The Council of Fashion Designers of America (CFDA) recently released an industry briefing calling on the fashion industry to do more than talk-the-talk of diversity and inclusion, but to walk-the-walk as well.
“The fashion industry has so far struggled to reflect the country’s diversity in its workforce across all levels,” the CDFA reports in its briefing entitled Insider/Outsider. “We are calling on our colleagues, peers and consumers to hold American fashion accountable to be inclusive and diverse.”
This briefing was prepared in collaboration with PVH Corp., parent company of Calvin Klein and Tommy Hilfiger, among others, and references earlier research conducted by Glamour magazine and McKinsey and Company.
The outsider status of women is particularly troubling in women’s fashion. Women make up half of the population, spend three times more on clothing than men, and at least in the women’s fashion segment, account for virtually 100% of customers.
Yet only 40% of womenswear fashion brands are designed by women and only 14% of the 50 major fashion brands are run by women, according to a Business of Fashion survey.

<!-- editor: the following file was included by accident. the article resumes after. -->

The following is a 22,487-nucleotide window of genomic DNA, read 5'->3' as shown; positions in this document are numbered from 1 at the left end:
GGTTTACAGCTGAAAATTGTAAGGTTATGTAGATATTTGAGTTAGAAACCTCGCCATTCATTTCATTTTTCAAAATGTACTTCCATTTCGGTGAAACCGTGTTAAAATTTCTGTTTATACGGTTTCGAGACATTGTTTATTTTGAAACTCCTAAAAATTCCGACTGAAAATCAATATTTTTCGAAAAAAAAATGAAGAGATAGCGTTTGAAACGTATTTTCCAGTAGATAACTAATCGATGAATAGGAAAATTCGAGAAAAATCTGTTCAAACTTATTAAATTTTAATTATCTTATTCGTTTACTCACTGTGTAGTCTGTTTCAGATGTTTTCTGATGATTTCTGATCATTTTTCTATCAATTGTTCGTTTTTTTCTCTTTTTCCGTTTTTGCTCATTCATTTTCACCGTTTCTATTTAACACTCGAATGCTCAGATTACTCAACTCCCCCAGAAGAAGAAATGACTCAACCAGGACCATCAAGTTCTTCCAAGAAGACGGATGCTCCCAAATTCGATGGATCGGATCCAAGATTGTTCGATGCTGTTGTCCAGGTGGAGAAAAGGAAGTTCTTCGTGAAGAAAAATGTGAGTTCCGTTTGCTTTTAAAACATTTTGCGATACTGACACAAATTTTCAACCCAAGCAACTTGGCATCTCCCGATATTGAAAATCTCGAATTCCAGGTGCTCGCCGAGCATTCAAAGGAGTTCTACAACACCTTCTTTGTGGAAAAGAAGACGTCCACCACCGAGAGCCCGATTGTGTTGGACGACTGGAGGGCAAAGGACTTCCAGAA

Fashion remains a male-dominated business
In the fashion world, women tend to be chosen for supporting rather than starring roles. They find opportunities in traditional female-friendly areas like marketing, public relations, human resources, journalism, and retail buyers. But the real power in the business continues to be held by men.
“Men’s social role has dominated the fashion culture. They capitalize on this creative industry and monetize it ruthlessly, often at the expense of the creativity which gave birth to it in the first place and which appeals to the target audience,” says Melissa Wheeler, a London-based journalist and consultant in fashion retail marketing for nearly 20 years.
Women represent only about 25% of board-level positions at publicly-listed fashion companies. For example, only two women hold seats on LVMH’s executive committee, but one is in the traditionally female-skewing human resources area.